Industrial analytics could also aid some of the hardest-hit industries in reopening during the coronavirus pandemic. One offering for the food and beverage sector pivoted to focusing on the meatpacking industry after recognizing a need for more smart analytics applications. The data assists companies with screening workers and visitors, staying on top of sanitation needs and abiding by other essential practices to operate safely.
Having access to reliable data promotes actionable strategies. Company leaders can depend on intelligent analytics tools to drive their choices instead of making educated guesses about where problem areas exist.
It Should Give Companies More Ways to Meet Needs
The companies that are the best equipped to succeed in the post-COVID-19 era will likely be those that explore how the IoT and analytics platforms let them address known challenges. For example, many people who shop for groceries have to wait in long lines before entering stores.
A supermarket brand operating in the United Kingdom introduced a “virtual queue” system. People register for places in line and go back to wait in their cars before receiving entrance notifications on their phones. The company made this change after its leaders expected social distancing measures to last through at least 2020.
Another situation might emerge if employees say the temperature checks required by their companies necessitate arriving to work at least 30 minutes early. In that case, organizations may purchase new IoT thermal imaging cameras. These devices can take the temperatures of groups from a distance, potentially speeding up temperature checks in practical ways without compromising safety.
Industrial analytics platforms can also give enterprises real-time insights about the products or services their customers demand most. Having that data makes it easier for companies to anticipate and prevent shortages or other order fulfillment delays.
It Will Cause Businesses to Explore Connected Tools
Company representatives are also interested in how connected gadgets could expedite contact tracing by identifying those exposed to an infected person. Some wearable options emit sounds if people stand too close to each other. They also let managers backtrack and learn which colleagues worked with someone confirmed to have COVID-19.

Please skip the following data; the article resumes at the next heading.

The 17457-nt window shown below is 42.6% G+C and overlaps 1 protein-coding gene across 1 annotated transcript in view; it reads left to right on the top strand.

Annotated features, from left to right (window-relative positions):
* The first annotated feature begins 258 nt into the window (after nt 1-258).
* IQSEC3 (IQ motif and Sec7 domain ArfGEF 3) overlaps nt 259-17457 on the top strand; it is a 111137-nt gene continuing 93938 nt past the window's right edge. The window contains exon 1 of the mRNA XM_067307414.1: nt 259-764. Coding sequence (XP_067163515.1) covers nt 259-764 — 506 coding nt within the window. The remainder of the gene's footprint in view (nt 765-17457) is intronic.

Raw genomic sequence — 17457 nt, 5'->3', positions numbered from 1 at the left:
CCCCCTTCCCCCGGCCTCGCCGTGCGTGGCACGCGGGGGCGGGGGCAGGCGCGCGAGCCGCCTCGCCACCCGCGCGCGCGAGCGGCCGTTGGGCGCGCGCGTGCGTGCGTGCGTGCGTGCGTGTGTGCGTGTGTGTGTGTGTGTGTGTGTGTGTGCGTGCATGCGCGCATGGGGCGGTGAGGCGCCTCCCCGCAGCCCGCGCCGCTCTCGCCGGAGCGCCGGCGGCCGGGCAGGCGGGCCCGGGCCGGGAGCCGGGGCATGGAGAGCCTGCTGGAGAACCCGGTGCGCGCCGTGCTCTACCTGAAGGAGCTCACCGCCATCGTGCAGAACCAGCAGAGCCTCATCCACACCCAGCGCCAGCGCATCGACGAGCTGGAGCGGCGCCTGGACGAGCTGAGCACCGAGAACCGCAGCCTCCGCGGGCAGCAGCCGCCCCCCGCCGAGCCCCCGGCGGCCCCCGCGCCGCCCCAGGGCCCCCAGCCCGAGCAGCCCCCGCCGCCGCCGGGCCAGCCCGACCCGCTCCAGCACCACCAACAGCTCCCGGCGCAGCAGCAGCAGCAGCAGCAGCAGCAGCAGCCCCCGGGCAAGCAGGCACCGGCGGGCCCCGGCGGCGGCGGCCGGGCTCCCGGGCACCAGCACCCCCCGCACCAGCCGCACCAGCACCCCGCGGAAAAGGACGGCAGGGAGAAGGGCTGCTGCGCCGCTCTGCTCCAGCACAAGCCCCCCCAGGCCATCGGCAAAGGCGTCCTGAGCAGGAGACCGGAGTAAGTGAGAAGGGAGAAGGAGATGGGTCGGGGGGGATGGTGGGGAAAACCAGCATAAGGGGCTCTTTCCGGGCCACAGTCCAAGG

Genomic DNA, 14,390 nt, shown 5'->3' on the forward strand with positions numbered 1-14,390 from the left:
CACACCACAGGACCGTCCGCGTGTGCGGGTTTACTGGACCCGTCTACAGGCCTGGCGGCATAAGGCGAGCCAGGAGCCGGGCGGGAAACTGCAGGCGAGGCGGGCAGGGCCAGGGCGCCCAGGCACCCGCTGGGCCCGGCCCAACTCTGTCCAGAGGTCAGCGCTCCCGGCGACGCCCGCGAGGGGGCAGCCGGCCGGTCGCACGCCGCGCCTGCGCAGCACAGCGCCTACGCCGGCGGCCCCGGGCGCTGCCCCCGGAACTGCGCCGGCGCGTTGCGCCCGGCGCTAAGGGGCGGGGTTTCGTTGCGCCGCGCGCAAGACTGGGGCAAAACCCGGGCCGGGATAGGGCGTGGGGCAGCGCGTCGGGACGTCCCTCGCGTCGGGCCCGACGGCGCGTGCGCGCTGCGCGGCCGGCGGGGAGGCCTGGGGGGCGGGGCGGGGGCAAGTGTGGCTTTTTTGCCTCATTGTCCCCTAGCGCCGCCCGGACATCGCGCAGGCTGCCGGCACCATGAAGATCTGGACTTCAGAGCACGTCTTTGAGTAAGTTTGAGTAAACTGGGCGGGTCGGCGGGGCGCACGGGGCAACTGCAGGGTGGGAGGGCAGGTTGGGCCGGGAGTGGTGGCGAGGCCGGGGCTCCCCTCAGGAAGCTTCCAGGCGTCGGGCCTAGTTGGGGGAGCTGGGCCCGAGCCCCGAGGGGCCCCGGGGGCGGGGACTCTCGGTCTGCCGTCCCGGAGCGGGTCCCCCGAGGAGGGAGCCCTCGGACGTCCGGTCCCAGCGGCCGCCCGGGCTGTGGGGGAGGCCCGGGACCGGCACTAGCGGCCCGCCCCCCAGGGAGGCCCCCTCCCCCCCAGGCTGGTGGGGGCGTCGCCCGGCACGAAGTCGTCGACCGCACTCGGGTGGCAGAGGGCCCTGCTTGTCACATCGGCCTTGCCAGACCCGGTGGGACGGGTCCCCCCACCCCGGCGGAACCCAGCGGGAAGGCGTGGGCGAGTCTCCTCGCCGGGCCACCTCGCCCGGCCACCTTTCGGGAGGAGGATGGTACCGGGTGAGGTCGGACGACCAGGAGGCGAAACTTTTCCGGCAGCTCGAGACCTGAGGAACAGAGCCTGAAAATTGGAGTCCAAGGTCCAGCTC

Such products permit dependence on accurate data when performing contact tracing rather than asking people to rely solely on memory. Companies also manufacture items that support contact tracing, along with other efforts to keep people healthy. Some gadgets remind people to wash their hands when entering or leaving key areas, such as the cafeteria or restroom.
Businesses may also deploy screening apps that workers use every day before clocking in for shifts. Employees would fill out a survey indicating if they experienced any of the listed symptoms. Those that have them can receive notifications through the app to stay home or wait for further instructions. Enterprises could also get data breakdowns that offer warnings of potential increases in symptomatic workforce members.
Smart Analytics Can Keep People Safer
The options mentioned here show why there’s so much potential in the marketplace for technology to guide decisions and maintain safety. Companies should investigate the most appropriate ways to implement them for the benefit of everyone involved.